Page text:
Commitment to Cooking – Spotlight News – Home of The Spot 518

eatFamilies who want to spend more time together can find a fun way to do that by working together on something they already do every day. Cooking meals together can add some fun to a task that is already part of many families’ daily routine.

Children can learn a lot from cooking, as preparing recipes can reinforce school lessons. Family cookouts are also a great opportunity to create lasting memories. Various sources report that children are more likely to remember experiences from their youth than the gifts they receive. Some of these favorite experiences can be enjoyed in the kitchen with mom and dad.

In addition to creating lasting, fun memories, cooking together as a family can make kids less likely to complain about the food they helped create. In addition, cooking together creates a special feeling of togetherness and can create a safe space for pressure-free conversation.

Here are some ways to start cooking as a family:

Organize age-appropriate tasks. Little hands can only handle so much. A toddler may be tossing and mixing ingredients, while an older child or teenager may be ready to chop ingredients or saute over a fire.

Expect some chaos. Parents and other adults should go into any meal-making process with kids expecting things to get a little messy. It may be possible to minimize messes by installing workstations covered by plastic tablecloths that can be folded and shaken into the trash. Encourage children to sit down so they don’t inadvertently spread any mess elsewhere in the house.

Start with simple recipes. An initial foray into family cooking should include a recipe that is easy to prepare and perhaps doesn’t require too many ingredients. Build on every success after that, getting bolder with each subsequent recipe. The Apple Turnover recipe below is a fun and tasty starter dish, and little hands can help peel the apples and fold the dough squares.

Make it a multi-generational experience. For many families, Sunday was an opportunity to gather at grandma’s house and spend time together. Rekindle this tradition by hosting weekly or monthly family meals where everyone can participate in bringing the meal to the table. This is an ideal opportunity for grandparents to pass down family recipes and grandchildren with funny stories and memories.

Plan for the things that take a little extra time. Preparation time is likely to take a little longer when many hands are stirring the pot. Adults should resist the urge to take over when children may not be doing things the right way. If meals need to be on the table at specific times, start an hour or two earlier than you would otherwise to account for some confusion and even a possible restart.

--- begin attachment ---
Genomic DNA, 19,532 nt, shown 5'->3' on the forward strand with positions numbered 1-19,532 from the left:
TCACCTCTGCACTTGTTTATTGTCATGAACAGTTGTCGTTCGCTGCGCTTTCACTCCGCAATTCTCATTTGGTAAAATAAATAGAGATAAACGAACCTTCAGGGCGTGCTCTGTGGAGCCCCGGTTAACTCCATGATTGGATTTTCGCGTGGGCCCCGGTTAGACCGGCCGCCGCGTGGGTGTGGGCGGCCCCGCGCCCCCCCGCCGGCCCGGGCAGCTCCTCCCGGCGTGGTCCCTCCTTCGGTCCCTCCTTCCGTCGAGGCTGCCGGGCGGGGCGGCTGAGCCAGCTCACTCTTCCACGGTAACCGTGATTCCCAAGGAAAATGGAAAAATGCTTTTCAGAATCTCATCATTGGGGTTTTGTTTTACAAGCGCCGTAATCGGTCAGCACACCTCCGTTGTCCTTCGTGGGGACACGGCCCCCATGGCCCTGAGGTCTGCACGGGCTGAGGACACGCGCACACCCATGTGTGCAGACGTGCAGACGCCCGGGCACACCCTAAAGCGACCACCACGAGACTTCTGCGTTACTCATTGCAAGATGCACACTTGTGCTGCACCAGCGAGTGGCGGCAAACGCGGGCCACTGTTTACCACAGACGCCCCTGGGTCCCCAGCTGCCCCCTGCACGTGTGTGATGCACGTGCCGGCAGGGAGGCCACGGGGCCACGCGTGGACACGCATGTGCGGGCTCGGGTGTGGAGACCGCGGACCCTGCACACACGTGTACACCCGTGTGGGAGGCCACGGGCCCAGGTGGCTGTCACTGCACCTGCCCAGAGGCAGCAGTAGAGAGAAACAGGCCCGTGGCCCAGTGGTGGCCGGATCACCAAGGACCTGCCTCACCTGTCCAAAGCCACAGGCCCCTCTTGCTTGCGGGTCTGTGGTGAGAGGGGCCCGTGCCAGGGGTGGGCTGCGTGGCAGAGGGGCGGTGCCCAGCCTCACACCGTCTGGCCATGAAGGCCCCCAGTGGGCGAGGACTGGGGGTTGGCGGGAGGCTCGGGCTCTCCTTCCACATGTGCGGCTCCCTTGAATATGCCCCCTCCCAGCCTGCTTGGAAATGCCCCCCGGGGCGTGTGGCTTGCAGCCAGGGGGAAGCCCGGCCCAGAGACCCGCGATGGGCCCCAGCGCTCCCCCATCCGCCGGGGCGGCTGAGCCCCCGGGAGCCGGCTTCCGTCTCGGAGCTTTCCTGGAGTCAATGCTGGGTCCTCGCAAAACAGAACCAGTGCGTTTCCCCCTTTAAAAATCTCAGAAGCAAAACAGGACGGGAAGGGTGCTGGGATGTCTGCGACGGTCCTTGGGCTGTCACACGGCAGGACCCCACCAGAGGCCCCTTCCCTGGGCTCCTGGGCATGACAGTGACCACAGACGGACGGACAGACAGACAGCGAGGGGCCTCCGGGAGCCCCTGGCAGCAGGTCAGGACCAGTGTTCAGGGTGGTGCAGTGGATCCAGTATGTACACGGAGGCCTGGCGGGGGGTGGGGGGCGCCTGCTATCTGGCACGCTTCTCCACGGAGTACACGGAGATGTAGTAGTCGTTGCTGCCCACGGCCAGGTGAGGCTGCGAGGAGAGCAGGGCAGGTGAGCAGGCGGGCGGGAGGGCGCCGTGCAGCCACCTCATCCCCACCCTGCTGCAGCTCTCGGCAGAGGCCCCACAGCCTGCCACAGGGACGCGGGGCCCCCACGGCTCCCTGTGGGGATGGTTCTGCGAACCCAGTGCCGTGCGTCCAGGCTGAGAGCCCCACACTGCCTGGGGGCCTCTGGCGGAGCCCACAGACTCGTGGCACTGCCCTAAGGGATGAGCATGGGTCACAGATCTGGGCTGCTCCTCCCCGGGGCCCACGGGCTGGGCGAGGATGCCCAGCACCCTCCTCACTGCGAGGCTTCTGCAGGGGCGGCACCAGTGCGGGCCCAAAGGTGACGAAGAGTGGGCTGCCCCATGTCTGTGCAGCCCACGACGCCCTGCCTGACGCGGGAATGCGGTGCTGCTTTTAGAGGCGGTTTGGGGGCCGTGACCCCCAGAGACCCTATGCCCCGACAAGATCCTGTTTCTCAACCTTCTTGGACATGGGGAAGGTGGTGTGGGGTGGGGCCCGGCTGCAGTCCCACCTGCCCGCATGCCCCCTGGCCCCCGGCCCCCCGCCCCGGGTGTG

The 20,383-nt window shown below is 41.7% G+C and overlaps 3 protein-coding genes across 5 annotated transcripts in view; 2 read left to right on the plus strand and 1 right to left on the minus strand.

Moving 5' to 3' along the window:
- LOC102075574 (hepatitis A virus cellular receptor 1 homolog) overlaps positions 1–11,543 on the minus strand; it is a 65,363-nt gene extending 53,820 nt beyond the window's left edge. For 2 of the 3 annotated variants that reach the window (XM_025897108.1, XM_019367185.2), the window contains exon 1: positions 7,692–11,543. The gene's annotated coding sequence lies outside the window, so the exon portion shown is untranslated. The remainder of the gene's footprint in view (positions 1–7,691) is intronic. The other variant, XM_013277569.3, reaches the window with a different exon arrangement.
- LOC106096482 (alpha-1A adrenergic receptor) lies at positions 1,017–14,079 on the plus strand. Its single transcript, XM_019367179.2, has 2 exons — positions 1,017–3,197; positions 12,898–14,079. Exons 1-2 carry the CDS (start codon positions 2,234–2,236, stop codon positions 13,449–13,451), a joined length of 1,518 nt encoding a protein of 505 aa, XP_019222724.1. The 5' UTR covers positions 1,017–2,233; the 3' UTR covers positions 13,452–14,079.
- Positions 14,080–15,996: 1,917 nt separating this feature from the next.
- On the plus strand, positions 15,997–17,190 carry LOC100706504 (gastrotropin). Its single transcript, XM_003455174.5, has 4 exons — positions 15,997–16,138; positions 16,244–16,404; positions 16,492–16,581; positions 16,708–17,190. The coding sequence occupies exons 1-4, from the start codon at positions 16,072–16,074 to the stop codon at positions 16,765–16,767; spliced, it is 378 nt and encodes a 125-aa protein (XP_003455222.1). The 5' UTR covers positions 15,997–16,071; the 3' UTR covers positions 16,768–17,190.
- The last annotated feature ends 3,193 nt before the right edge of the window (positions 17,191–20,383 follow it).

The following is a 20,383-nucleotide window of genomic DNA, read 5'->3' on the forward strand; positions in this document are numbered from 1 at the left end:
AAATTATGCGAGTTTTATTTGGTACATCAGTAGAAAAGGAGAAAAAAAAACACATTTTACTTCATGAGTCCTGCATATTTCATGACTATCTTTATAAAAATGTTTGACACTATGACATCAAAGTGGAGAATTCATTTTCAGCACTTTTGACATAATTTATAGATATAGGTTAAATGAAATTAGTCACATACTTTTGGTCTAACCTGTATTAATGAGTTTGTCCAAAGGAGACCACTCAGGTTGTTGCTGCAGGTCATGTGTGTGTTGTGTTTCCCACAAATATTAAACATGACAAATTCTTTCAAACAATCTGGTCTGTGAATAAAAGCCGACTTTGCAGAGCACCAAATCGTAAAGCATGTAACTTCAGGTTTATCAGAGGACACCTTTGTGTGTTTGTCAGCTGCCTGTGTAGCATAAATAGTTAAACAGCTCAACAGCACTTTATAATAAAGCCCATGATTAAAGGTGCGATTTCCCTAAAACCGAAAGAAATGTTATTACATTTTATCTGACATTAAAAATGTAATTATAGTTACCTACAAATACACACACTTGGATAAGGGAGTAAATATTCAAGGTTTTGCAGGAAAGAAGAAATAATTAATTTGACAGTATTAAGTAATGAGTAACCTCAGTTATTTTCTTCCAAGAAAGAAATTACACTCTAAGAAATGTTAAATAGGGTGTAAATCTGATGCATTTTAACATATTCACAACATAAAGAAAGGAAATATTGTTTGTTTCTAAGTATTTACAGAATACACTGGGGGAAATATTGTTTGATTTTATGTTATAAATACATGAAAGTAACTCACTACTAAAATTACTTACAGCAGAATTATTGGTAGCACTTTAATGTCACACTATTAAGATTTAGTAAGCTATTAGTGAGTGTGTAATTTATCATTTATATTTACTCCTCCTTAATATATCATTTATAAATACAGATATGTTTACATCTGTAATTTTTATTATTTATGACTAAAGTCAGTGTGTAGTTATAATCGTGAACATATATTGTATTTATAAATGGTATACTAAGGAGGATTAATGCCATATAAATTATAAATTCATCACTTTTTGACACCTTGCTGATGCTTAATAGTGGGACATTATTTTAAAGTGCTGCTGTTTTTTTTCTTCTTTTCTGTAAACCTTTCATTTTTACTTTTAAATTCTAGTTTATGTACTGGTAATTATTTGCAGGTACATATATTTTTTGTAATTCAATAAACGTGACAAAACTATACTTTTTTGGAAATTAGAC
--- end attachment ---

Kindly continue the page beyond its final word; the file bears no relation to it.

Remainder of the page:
Eliminate as many distractions as possible. The kitchen may be the heart of the home, but it can be dangerous to be around knives and other cooking utensils and instruments. Distractions such as televisions or telephones can draw attention and potentially lead to injuries from boiling pots or children getting too close to hot flames.

enjoy in the kitchen with mom and dad.

In addition to creating lasting, fun memories, cooking together as a family can make kids less likely to complain about the food they helped create. In addition, cooking together creates a special feeling of togetherness and can create a safe space for pressure-free conversation.

Here are some ways to start cooking as a family:

Organize age-appropriate tasks. Little hands can only handle so much. A toddler may be tossing and mixing ingredients, while an older child or teenager may be ready to chop ingredients or saute over a fire.

Expect some chaos. Parents and other adults should go into any meal-making process with kids expecting things to get a little messy. It may be possible to minimize messes by installing workstations covered by plastic tablecloths that can be folded and shaken into the trash. Encourage children to sit down so they don’t inadvertently spread any mess elsewhere in the house.

Start with simple recipes. An initial foray into family cooking should include a recipe that is easy to prepare and perhaps doesn’t require too many ingredients. Build on every success after that, getting bolder with each subsequent recipe. The Apple Turnover recipe below is a fun and tasty starter dish, and little hands can help peel the apples and fold the dough squares.

Make it a multi-generational experience. For many families, Sunday was an opportunity to gather at grandma’s house and spend time together. Rekindle this tradition by hosting weekly or monthly family meals where everyone can participate in bringing the meal to the table. This is an ideal opportunity for grandparents to pass down family recipes and grandchildren with funny stories and memories.

Plan for the things that take a little extra time. Preparation time is likely to take a little longer when many hands are stirring the pot. Adults should resist the urge to take over when children may not be doing things the right way. If meals need to be on the table at specific times, start an hour or two earlier than you would otherwise to account for some confusion and even a possible restart.

Eliminate as many distractions as possible. The kitchen may be the heart of the home, but it can be dangerous to be around knives and other cooking utensils and instruments. Distractions such as televisions or telephones can draw attention and potentially lead to injuries from boiling pots or children getting too close to hot flames.

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